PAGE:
- Book: When the Future Comes Too Soon
- Location: Ipoh
- Author: Selina Siak Chin Yoke
There is much more written about the effect of WW2 on Europe, the States, and perhaps from an English perspective about the effect on Singapore, so it was very interesting to read a little more about the Japanese invasion of Malaysia through the eyes of Mei Foong, her husband Weng Yu and her family. The Malaysian peninsula endured so much more than being a simple route to Singapore from Japan, which the Japanese, as is well known, navigated on bicycles to get south.
The story starts in 1942, the Japanese Imperial Year of 2602, with the Japanese invasion of Malaya, as it was called then. It is a story of family and fear and how gradually the Malayan culture became subsumed by the Japanese – or as this author calls them, the “Japs” – as they beavered away to impose Japanese culture and mores on an unwilling populace, riding roughshod over the largely acquiescent people. Traitors’ heads were spiked above the market as a warning to others, the local currency had to be traded for Japanese Dollars on a one to one ratio, inflation was rampant, and all the while the people were being edged towards blind obedience to the Japanese Emperor.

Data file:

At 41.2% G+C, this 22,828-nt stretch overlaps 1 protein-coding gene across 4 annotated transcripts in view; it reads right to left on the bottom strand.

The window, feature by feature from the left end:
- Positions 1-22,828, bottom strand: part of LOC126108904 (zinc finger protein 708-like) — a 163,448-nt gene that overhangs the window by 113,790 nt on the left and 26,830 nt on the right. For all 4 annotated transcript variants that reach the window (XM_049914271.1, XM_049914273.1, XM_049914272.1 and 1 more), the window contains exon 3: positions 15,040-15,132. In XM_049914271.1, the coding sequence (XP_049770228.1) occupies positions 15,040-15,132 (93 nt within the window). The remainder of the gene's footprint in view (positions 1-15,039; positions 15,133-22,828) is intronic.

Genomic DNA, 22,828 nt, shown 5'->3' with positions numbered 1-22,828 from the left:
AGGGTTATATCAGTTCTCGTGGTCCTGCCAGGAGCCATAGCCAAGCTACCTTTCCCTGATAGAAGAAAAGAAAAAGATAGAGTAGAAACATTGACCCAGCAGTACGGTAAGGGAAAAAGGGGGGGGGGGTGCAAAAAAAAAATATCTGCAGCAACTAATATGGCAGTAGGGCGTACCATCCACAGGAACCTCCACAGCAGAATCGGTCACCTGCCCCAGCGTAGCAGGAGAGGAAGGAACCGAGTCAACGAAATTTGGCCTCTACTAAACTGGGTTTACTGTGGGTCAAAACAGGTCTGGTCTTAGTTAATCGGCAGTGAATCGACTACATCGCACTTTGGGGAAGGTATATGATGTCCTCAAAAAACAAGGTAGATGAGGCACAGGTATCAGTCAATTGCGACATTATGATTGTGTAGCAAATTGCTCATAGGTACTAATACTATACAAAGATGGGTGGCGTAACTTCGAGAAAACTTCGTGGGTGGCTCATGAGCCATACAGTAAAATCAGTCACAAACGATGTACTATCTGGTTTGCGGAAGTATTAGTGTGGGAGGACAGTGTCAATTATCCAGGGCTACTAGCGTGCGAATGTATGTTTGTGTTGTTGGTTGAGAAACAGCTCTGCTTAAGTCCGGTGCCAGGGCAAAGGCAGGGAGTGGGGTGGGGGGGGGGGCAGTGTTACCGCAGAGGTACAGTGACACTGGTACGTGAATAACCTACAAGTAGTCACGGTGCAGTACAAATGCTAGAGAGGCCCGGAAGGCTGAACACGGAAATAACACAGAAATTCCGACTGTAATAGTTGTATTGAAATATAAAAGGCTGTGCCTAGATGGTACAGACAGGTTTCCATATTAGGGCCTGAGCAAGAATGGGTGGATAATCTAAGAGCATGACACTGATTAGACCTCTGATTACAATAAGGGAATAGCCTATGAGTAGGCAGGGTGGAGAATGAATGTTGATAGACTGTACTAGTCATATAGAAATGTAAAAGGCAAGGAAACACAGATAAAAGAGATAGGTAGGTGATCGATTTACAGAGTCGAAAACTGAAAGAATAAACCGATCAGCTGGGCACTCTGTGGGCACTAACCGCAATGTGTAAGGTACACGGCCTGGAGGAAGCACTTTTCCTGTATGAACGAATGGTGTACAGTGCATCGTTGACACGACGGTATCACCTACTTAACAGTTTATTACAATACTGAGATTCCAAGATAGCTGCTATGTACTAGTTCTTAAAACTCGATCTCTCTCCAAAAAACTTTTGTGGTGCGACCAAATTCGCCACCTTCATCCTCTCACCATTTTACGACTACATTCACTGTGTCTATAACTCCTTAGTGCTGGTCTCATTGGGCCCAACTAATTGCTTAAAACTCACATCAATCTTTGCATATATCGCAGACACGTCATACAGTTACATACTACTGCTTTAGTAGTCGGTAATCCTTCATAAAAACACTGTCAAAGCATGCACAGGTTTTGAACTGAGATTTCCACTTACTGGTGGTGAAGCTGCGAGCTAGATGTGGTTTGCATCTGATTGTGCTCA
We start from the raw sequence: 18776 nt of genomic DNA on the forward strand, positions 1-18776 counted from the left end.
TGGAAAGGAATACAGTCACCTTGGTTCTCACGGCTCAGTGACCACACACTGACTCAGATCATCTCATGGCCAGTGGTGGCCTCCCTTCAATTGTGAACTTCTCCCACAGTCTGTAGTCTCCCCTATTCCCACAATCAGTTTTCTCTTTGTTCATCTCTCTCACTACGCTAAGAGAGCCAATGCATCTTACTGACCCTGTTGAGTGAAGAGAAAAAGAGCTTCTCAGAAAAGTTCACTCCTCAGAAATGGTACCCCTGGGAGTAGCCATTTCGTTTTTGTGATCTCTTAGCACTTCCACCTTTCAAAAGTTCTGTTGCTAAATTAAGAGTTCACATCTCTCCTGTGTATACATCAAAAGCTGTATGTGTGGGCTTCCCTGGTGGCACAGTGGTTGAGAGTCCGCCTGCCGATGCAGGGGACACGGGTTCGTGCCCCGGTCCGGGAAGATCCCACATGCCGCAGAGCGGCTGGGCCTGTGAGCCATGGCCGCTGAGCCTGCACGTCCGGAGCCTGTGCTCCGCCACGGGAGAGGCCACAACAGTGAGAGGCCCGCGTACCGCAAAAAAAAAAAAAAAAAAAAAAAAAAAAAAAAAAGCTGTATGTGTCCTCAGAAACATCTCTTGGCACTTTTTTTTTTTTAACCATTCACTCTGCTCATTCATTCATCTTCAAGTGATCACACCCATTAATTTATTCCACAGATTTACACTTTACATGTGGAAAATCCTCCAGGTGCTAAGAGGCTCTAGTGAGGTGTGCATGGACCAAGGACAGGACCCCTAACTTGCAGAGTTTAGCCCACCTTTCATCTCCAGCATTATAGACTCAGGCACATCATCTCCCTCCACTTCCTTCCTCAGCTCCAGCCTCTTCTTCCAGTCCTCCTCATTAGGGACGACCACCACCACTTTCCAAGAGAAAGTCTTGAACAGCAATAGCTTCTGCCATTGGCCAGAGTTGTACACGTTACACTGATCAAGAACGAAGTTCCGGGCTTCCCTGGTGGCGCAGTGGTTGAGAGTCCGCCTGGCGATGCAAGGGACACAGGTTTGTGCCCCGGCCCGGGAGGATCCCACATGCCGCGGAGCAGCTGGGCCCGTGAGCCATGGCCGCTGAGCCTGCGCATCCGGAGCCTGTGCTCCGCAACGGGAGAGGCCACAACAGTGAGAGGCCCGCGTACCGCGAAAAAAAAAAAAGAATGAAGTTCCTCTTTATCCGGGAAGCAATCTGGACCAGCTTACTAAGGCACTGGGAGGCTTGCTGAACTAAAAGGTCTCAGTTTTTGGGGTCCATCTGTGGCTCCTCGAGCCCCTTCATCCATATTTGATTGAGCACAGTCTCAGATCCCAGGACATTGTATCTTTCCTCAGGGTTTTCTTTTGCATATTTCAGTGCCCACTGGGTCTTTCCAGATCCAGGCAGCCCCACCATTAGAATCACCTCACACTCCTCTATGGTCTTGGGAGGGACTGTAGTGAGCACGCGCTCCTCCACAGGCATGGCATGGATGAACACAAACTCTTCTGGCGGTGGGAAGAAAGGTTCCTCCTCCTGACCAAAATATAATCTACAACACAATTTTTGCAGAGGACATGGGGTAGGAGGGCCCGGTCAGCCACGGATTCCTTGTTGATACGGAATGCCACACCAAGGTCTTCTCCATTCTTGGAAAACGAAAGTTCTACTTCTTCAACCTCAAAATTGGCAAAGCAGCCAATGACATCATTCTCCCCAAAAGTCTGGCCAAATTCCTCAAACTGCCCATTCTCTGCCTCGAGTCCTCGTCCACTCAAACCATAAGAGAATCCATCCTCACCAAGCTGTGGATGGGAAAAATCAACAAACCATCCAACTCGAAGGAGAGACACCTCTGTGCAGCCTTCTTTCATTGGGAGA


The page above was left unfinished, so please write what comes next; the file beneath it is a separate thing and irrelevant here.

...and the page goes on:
Food, locale and culture are all central to the narrative, and observations from the era often feel really pertinent. The family’s lifeline for news – and of the British departure as the Japanese invade – was their Philco wireless set, which they soon had to give up. There is good detail in many aspects. In fact the book is written as one would imagine language to have been spoken at the time, BBC English, formal and slightly clipped, and although this is perhaps era correct, it can leave the prose feeling a little wooden and impersonal. I struggled to hear the individual voice of the author, and phrases such: “She had caught my interaction … and took in my fluster” lent the narrative at times an old-fashioned edge.
Overall a read that will expose the terrible times in Malaya in World War II, a read that is at times as colourful as it is visceral.